Youth and privacy in the Americas: UNICEF Brazil
How do youth allies promote young people’s critical thinking on privacy, in informal learning contexts in the Americas? This blog post is part of a series showcasing the work of different organizations at the intersection of youth development, digital rights, and online safety.
Who: Nelson Leoni from UNICEF Headquarters and Pedro Ivo Alcantara from UNICEF Brazil
Mission/vision: To promote the fulfillment of children’s rights
Years of operation (as of February 2018): 68
Works in the fields of: Digital citizenship, youth online safety
Post summary: UNICEF Brazil, as part of their work on youth citizenship and technology, is exploring new avenues for storytelling for problem-solving and empowerment with youth. One of these is the Caretas Project on non-consensual image sharing.
Highlight quote from the interview: “To ask users to involve themselves in the issue; not only receive information but to participate in the process and figure out how they could move forward in a different way. Sometimes adolescents receive problems. They don’t know how they can solve them. So we have to give them the opportunity to solve problems.”
Big institutions are not known for agile communications or innovative campaigns. When I started this research project, I thought I would interview small organizations in the region as a way to find some of the most creative efforts. But, when I saw the Caretas project, I knew I had to interview UNICEF Brazil. This is why I am grateful to Pedro Ivo Alcantara, Program Communication Manager at UNICEF Brazil, and Nelson Leoni, Digital Communications Specialist at UNICEF Headquarters and formerly head of Digital Communication at UNICEF Brazil, for making time to share about their creative work in adolescent and digital citizenship.
Adolescent citizenship is a programmatic area for UNICEF Brazil, which supports groups of adolescents in the northeast region of the country to host peer discussions about issues in their lives. Online, they host groups on diversity, or for adolescents that live with HIV. Through one of their projects, they support adolescents promoting the status of children in their municipalities, and an online initiative to engage adolescents in voting in Brazil, where voting is optional starting at age 16.
This programmatic area also plays out in their campaigns, which have, in the last years, focused on topics of digital citizenship. In 2015, they launched a campaign called Internet sem vacilo, ‘Internet without slips’, to discuss safe web surfing. It was a public advocacy campaign with a series of videos, images and a quiz on attitudes towards topics like image-sharing. Nelson explains, “One of the goals of this program area, adolescent citizenship, is online citizenship. Right to access, yes, but also to be safe. To give adolescents information to use the online environment more safely, having the benefits and avoiding the risks”.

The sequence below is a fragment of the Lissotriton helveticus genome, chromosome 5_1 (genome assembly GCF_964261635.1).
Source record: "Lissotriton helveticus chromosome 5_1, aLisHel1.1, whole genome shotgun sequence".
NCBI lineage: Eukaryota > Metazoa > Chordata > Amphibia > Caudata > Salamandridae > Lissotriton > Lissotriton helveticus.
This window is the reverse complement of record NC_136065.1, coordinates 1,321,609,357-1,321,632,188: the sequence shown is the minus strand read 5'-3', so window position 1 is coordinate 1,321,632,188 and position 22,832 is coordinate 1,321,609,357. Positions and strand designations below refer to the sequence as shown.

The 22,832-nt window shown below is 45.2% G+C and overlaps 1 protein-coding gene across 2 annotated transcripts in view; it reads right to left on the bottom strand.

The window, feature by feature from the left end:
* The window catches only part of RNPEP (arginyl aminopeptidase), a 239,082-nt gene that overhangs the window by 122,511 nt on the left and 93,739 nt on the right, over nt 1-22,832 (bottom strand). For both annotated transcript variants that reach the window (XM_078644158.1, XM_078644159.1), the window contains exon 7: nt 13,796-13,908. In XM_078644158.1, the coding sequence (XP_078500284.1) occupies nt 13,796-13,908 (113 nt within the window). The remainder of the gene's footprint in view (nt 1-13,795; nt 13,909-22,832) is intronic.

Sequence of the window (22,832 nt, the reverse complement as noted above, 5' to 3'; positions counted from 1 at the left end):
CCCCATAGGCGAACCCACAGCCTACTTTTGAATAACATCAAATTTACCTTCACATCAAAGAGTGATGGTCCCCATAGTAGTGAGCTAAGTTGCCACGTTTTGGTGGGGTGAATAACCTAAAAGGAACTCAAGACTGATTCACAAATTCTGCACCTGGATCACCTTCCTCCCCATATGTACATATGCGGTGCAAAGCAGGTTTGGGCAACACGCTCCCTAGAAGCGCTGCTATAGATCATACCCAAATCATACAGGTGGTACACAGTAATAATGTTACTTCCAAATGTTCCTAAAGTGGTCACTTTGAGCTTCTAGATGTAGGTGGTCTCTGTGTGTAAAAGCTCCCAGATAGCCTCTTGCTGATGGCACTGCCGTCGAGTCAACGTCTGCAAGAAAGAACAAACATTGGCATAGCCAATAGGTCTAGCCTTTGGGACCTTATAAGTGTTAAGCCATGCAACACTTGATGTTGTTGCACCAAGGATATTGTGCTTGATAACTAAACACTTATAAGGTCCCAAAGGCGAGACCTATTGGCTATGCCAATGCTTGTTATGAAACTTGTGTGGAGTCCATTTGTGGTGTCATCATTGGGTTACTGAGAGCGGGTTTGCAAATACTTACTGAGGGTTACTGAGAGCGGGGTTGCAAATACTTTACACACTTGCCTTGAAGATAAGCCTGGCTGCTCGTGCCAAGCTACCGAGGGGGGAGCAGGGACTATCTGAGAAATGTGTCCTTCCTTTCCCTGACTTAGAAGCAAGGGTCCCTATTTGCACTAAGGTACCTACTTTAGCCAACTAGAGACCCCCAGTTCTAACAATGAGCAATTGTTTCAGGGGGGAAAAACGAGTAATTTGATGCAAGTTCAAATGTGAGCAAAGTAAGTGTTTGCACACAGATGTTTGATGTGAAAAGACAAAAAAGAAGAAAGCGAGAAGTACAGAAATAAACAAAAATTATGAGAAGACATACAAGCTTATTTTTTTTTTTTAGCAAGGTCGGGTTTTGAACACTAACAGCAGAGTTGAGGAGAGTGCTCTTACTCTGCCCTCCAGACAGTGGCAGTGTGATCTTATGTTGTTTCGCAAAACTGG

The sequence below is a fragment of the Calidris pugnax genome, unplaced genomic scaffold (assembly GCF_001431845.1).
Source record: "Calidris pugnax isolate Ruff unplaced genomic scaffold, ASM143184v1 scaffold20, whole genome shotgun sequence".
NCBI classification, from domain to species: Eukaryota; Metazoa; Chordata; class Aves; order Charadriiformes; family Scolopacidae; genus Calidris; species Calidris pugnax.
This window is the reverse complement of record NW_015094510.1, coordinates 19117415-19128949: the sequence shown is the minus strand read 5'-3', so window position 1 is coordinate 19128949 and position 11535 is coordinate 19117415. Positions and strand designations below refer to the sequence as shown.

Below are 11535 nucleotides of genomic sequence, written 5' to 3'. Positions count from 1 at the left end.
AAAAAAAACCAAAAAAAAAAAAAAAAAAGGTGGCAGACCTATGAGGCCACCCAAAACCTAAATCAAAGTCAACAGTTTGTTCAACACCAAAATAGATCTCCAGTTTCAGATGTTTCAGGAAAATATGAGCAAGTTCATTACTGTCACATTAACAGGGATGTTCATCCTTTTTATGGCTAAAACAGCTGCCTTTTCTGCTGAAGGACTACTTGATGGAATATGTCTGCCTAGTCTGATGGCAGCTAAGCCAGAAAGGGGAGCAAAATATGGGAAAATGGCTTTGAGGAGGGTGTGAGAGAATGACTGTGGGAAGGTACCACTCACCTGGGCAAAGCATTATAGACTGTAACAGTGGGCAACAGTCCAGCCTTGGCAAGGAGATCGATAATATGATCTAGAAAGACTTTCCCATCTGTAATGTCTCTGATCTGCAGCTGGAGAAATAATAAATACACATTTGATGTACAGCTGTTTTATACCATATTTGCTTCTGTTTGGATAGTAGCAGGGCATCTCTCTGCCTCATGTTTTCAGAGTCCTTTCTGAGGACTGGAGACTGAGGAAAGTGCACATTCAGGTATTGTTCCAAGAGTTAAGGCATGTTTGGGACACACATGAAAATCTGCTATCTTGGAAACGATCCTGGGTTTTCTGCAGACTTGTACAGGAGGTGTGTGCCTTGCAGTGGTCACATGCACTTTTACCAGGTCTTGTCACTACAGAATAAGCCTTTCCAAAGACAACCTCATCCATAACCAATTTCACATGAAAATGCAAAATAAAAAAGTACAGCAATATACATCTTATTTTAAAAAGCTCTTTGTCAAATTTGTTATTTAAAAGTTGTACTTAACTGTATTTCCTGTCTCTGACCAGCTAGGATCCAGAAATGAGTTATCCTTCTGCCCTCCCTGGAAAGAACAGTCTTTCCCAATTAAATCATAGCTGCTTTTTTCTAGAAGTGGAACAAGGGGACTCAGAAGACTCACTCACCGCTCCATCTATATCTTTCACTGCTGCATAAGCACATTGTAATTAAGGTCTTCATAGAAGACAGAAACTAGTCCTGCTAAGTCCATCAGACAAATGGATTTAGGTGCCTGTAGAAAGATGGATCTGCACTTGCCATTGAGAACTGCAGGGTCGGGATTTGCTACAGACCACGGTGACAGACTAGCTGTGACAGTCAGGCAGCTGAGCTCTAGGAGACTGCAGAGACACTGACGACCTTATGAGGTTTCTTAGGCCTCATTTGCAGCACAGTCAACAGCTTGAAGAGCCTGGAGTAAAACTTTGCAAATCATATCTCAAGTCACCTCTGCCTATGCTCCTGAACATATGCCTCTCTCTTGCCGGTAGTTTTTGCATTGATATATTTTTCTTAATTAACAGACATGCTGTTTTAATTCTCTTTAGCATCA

“At age 17, Jéssica lived one of the worst nightmares of an adolescent”. Still from one of the Internet sem vacilo videos.
“How to protect your privacy online, and that of your friends too” image with tips.
“Your sister (or brother) has a really strange face on a photo you took. What do you do with the photo? Image from an Internet sem vacilo quiz.
UNICEF Brazil included messages on responsibility towards others, such as “don’t share intimate photos or information of other people”, and on harm reduction, such as “Avoid showing your face or attributes that would make you identifiable, such as tattoos or scars,” and also included messaging that appeals to individual responsibility: “Don’t send intimate images and videos. Not even to close friends.”
To continue this line of digital citizenship campaigning, UNICEF Brazil came up with an intricate storytelling project. They have been hugely successful in reaching youth through the Caretas Project, a theatrical experience on Facebook where youth engage with a chatbot and a series of audiovisual materials that immerse them in a scenario that deals with non-consensual image sharing, and “experience it safely.” “They know the risks of the internet, of sending private photographs, but how can we really impact the behavior of these adolescents? We decided to create a strategy so they can live a real life experience and think about it and its impact at the end of the experience. And give them tools to protect themselves, their friends, and respect the privacy of third parties”, says Nelson, who was one of the communications officers behind this project.
Caretas is a fictional theatrical piece inside Facebook Messenger that relies on the use of a chatbot; this seizes a window of opportunity that opened in April 2016 when Facebook launched the Messenger Platform for developers, giving them the possibility to create their chatbots on Messenger. The experience starts when users visit the Caretas Project page on Facebook, which has been made to look like a young woman’s profile: Fabi Grossi, a twenty-one-year-old from Brazil. A conversation starts on Facebook Messenger and, after a few minutes, Fabi will say, “Man, it’s kind of strange. I don’t know where to begin. It’s messed up. But if I don’t talk about this, I will blow up. Let me tell you: my ex sent a video of us to a site. A video of us, get it?” After setting this scene, Fabi starts to ask for advice. What should she do? Should she tell her parents?